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Greece Builds 25-mile Fence to Fend Off Afghan Refugees


FILE - View of a border fence between Greece and Turkey, in Alexandroupolis, Greece, Aug. 10, 2021.

Greece has erected a 25-mile fence and installed a new surveillance system on its border with Turkey as fears mount of a surge in Afghan refugees trying to reach Europe. Greece has faced recurring refugee crises since 2015, when more than a million mainly Syrian refugees swarmed through its land and sea borders to escape conflict in their homeland.

Speaking from Checkpoint One, Greece’s key border post along the country’s rugged land frontiers with Turkey, Public Order Minister Michalis Chryssochoidis sounded what he called a clear and fair warning.

Our borders, he said, will remain safe and inviolable. And we will not allow any indiscriminate inflow of refugees.

The minister’s warning sounded as he toured the checkpoint and a soaring, 25-mile, steel fence completed in recent days amid fears of a deluge of Afghan refugees fleeing for their lives after the Taliban takeover.

Afghan Refugees in Turkey Terrified at Taliban Takeover
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Defense Minister Nikos Panagiotopoulos said the Greek fence along the shallow Evros river that separates the country from Turkey is just part of a bigger plan pieced together by authorities to further shield the country against a new migration crisis.

We are on alert, but Greece, he said, will continue to protect itself from any threat.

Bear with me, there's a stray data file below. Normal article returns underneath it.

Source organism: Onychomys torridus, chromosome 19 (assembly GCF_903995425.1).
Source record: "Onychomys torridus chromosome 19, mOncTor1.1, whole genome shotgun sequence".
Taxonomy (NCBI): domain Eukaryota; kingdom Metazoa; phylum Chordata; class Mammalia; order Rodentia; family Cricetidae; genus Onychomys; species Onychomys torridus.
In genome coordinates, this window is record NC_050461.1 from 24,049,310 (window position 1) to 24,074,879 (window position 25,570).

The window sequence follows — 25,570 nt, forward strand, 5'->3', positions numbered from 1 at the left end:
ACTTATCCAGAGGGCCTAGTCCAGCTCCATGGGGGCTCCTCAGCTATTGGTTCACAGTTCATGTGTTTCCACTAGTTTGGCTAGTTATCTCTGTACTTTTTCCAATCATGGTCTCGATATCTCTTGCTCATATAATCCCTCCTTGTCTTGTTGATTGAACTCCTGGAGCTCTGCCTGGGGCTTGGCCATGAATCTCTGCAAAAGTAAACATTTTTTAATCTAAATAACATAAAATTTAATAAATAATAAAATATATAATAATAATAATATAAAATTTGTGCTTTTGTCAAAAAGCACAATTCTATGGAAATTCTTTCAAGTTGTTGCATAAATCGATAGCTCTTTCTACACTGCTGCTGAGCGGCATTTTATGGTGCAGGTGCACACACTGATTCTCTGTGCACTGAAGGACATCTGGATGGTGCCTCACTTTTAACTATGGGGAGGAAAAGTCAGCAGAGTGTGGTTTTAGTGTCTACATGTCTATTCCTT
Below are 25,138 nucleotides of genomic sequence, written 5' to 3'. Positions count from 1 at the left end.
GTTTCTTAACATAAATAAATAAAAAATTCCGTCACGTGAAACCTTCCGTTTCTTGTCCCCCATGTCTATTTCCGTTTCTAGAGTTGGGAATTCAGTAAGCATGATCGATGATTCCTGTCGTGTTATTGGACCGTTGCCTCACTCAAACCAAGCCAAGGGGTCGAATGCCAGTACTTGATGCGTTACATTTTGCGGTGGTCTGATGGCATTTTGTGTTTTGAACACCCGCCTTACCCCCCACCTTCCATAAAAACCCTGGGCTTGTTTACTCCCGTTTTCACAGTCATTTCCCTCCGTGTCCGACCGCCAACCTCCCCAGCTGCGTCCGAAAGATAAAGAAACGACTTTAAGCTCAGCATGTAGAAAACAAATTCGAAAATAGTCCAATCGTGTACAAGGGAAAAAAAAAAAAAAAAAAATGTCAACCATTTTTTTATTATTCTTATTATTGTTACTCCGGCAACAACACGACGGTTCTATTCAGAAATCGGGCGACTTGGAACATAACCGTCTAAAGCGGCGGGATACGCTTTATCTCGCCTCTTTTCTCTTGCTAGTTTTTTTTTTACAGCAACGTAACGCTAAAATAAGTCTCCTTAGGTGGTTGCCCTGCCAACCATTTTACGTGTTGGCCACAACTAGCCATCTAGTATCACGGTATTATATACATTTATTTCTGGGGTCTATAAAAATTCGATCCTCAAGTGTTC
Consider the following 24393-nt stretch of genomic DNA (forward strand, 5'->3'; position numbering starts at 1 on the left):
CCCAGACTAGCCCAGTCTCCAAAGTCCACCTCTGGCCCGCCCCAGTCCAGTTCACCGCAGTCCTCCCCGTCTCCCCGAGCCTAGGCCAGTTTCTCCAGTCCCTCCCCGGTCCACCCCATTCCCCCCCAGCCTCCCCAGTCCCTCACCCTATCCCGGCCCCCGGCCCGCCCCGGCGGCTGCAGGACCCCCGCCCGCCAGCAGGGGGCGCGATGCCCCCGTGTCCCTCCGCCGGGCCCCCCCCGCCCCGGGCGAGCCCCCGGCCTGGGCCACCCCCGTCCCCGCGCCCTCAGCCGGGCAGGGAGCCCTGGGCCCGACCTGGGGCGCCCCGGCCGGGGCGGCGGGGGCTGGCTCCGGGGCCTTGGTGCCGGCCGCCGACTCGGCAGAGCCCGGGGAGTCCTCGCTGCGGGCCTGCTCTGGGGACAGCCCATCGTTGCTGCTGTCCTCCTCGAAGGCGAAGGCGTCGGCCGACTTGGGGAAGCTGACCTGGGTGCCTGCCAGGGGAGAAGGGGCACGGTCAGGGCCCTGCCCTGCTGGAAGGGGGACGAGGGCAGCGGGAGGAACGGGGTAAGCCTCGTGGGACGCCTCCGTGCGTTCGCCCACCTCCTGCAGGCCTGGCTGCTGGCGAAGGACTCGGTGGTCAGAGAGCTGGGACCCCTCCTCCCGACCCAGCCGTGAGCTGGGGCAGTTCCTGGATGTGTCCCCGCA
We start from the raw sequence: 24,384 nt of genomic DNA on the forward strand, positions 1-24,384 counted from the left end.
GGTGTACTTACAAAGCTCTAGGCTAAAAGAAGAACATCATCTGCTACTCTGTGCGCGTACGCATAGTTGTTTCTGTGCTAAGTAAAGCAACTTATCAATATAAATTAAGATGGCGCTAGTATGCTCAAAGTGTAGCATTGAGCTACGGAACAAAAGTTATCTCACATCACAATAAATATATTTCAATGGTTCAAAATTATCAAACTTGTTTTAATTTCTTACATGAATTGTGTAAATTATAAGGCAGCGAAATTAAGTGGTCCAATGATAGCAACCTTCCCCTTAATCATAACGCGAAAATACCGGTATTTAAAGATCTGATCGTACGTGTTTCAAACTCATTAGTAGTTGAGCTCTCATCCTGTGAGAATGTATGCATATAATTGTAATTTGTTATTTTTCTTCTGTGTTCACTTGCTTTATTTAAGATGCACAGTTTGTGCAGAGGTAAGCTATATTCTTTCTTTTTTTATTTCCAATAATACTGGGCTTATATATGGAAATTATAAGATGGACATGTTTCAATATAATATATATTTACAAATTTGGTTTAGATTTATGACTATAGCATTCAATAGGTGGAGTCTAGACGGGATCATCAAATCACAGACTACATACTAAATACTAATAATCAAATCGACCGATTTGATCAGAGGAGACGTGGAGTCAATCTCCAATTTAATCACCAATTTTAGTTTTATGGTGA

The defense minister said special surveillance systems, including a fleet of drones and night cameras, had been installed across the new fence to watch for illegal crossings. Army bulldozers were also seen plowing across stretches of the country’s northern frontier with Bulgaria, where military trucks were unloading barbed wired to erect more fences.

Greece has been on the front line of Europe’s migration woes since about 1.2 million refugees from Syria streamed through in 2015, sparking the biggest migration push to the European continent since the Second World War.

Greece has repeatedly complained to the European Union about doing too little to support hundreds of thousands of migrants and refugees trapped in the country for six years, as neighboring states and other European nations, including Germany, turned a blind eye, sealing their borders to keep them away.

The United Nations is now making appeals for countries in the region to not do the same to fleeing Afghanis. But the government in Athens says it won't sit passively.

In fact, in a surprise move. Prime Minister Kyriakos Mitsotakis placed an urgent telephone call to Turkish President Recep Tayyip Erdogan on Friday trying to drum up support and a common strategy on how to deal with a potential migration crisis in the region.

Details of the meeting or any decision between the two men were not released. But no sooner had the call ended than Erdogan warned Europe he too would not allow Turkey to become what he called a refugee warehouse.

Turkey is already hosting 3.6 million Syrian refugees and more than 300,000 Afghans.

In Greece, meanwhile, humanitarian groups, Afghan refugees and leftist parties are now up in arms about the border fence and the government's controversial plan of deterrence. Those groups say the plan completely disregards human rights and the right to asylum to those fleeing danger and bloodshed.

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